Don’t Let These Money Drains Creep in When You Use Tax Filing Software

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money drainsA calculator and a pen used to be essential for filing taxes in the good old days, where hours are spent trying to compute everything by hand. This often led to frustrations, as many people edit their numbers again and again because of simple mathematical errors.

Luckily, most of us don’t deal with paper returns anymore, as computer software modernized the way we file. Answer a few questions about your situation, and the whole return is completed automatically. I’ve heard of people spending a total of 10 minutes filing their taxes each year, which is impossible without the new computer technology we have today.

But be careful with relying on too much automation. Here are a few dangers to consider before you totally trust tax filing software year in and year out without question.

You might want to just click “next”. Too much convenience has a tendency to make us lazy. With a computer screen always asking you to click “next”, it’s easy to simply click through to the next screen without reading each question carefully. Miss a few details and the final return may be filled out completely in error since your return is based entirely on the answers you give to the system. To avoid costly mistakes, take the time to read everything the software throws out at you and make sure you understand each question before you type in the answer.

You could skip a whole section. Though you could theoretically forget to take deductions with paper returns as well, the problem is more severe with software because doing the general return is so easy, which encourages you to quickly finish and forget the whole exercise. Make sure you take advantage of all the deductions buried in the complicated tax code by spending the time to look through each drop down within the software interface.

Your tax return could be sent to a canceled bank account. Having Uncle Sam direct deposit your refund is so much easier than waiting for a check, but don’t pay enough attention and you could end up using an inactive bank account that you typed in last year. Even if your account is still active, you may want to try out new methods of getting refunds, such as getting the money on a Visa Prepaid card, so always double check.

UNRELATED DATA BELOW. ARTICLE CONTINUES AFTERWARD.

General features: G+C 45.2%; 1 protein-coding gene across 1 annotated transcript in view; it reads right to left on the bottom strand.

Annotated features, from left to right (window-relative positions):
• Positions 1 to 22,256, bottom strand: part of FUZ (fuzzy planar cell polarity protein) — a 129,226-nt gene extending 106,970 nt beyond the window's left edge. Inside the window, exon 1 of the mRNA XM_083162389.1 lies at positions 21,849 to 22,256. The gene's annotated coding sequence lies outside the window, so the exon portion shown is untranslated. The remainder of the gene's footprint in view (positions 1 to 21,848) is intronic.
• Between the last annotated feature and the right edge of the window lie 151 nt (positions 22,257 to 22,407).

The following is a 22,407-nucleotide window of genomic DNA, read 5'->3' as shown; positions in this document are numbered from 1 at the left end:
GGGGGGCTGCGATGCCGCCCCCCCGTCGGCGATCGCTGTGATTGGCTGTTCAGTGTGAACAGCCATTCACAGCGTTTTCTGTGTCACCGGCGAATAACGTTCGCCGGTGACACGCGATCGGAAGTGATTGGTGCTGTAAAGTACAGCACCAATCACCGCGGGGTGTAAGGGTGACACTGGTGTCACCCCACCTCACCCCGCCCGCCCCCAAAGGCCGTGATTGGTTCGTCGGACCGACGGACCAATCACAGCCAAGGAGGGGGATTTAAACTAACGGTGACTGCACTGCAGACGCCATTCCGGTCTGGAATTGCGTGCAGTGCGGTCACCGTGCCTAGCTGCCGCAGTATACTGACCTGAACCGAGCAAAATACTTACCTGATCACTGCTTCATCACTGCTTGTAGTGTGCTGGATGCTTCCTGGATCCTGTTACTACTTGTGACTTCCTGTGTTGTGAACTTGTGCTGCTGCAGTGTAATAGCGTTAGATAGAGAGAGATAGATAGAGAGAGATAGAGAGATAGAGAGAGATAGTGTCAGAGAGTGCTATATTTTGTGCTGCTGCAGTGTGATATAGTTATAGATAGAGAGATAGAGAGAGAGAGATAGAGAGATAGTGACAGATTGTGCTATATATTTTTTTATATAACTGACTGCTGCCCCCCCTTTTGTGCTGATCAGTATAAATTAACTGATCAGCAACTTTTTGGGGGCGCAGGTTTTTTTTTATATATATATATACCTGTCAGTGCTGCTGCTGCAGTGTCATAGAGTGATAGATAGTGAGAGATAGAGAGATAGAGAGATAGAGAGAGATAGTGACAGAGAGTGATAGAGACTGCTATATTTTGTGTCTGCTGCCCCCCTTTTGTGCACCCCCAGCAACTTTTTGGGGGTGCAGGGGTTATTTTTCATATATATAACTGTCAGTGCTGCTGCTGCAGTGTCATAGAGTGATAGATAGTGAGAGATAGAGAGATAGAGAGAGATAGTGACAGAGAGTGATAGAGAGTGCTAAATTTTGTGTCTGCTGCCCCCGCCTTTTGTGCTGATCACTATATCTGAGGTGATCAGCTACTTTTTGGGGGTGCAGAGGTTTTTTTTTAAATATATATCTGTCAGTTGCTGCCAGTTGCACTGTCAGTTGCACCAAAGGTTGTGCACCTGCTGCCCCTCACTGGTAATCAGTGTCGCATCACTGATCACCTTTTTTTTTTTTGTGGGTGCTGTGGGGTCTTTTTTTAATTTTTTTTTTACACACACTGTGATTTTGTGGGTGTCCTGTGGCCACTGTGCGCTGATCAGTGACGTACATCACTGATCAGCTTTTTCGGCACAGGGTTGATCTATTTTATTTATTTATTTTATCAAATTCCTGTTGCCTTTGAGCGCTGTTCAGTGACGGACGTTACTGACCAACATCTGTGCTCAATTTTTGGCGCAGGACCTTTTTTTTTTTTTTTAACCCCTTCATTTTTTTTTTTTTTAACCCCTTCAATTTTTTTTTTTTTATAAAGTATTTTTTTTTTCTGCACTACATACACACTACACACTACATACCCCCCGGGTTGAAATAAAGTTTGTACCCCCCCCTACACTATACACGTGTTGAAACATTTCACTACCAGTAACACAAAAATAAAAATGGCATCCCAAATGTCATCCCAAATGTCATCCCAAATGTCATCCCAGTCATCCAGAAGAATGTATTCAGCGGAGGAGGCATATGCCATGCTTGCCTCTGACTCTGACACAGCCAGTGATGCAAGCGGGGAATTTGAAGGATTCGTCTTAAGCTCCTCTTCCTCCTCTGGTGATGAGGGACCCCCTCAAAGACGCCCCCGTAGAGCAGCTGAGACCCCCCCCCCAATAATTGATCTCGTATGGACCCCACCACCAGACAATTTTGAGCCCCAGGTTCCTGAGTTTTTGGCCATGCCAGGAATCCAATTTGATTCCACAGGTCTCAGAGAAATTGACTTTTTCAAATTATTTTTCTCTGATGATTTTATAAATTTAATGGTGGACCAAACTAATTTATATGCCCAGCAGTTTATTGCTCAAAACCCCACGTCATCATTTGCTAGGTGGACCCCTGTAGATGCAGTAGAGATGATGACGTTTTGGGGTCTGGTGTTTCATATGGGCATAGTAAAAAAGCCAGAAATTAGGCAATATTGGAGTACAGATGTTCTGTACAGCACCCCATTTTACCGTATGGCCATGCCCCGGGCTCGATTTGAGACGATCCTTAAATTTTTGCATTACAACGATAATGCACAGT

David’s Note: In order to have your tax refund loaded onto a Visa Prepaid card, you first have to call the 1-800 number at the back of the card and ask for the routing and account number associated with the card. Once you get the numbers, then you can treat the account as if it’s a checking account. You can also learn more about finding your routing and account numbers in the Visa Prepaid Know Your Numbers game, where you can win some prizes.

Let the complacency set in a few years and the consequences are even more drastic. Since you simply don’t spend as much time on the whole tax filing process, you could become less sensitive to how taxes affect your financials. You may:

  • Forget the benefits of tax efficient investing through time when you are faced with investment decisions.
  • Not really know tax law changes and still be acting on expired laws.
  • Be more easily swayed by tax advice based on so-called experts. (Ever hear a real estate professional tell you to buy a bigger house because you get a tax deduction?)

And don’t forget about the cost of filing with the software itself. Each software make it incredibly easy to file subsequent returns because it saves information from previous returns so you don’t have to type in tedious data such as addresses from say, your 1099 income sources. But know that new options spring up almost every year and the cheapest (or the best) option may not be the one you have been using.

Tax filing software is extremely useful, but the convenience can indirectly cost a great deal if you aren’t careful. By staying alert and appreciating how big an effect taxes has on your financial well-being, you won’t let these money drains creep in.

I am blogging on behalf of Visa Prepaid and received compensation for my time from Visa for sharing my views in this post, but the views expressed here are solely mine, not Visa’s. Discover more at or join the Visa Prepaid community at

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  • Bert says:

    I filed once for free through one of the majors, and when the next year rolled around, I breezed through the process, and didn’t realize the excessive charges deducted from my return for that second year. To keep it free and simple, go to the local USPS, pick up the paper form, and follow the instructions on the last page to file directly with the IRS.

  • Bill Guard says:

    As you say in this article, its important for consumers to closely study the “fine print” (or the large print) of whatever screen or document they’re working on. Unfortunately, many consumers are busy and don’t have time to read closely, particularly given just how MANY financial-documents they have to fill out.

    This isn’t an “excuse,” since ultimately its the consumers’ responsibility to read their documents. But that being said, the fact of the matter is that there needs to be a “better,” more streamlined and more automated way for people to stay abreast of the fine print and nuances of their financial details. Balancing financial management with work, family and exercise can be a stressful undertaking!

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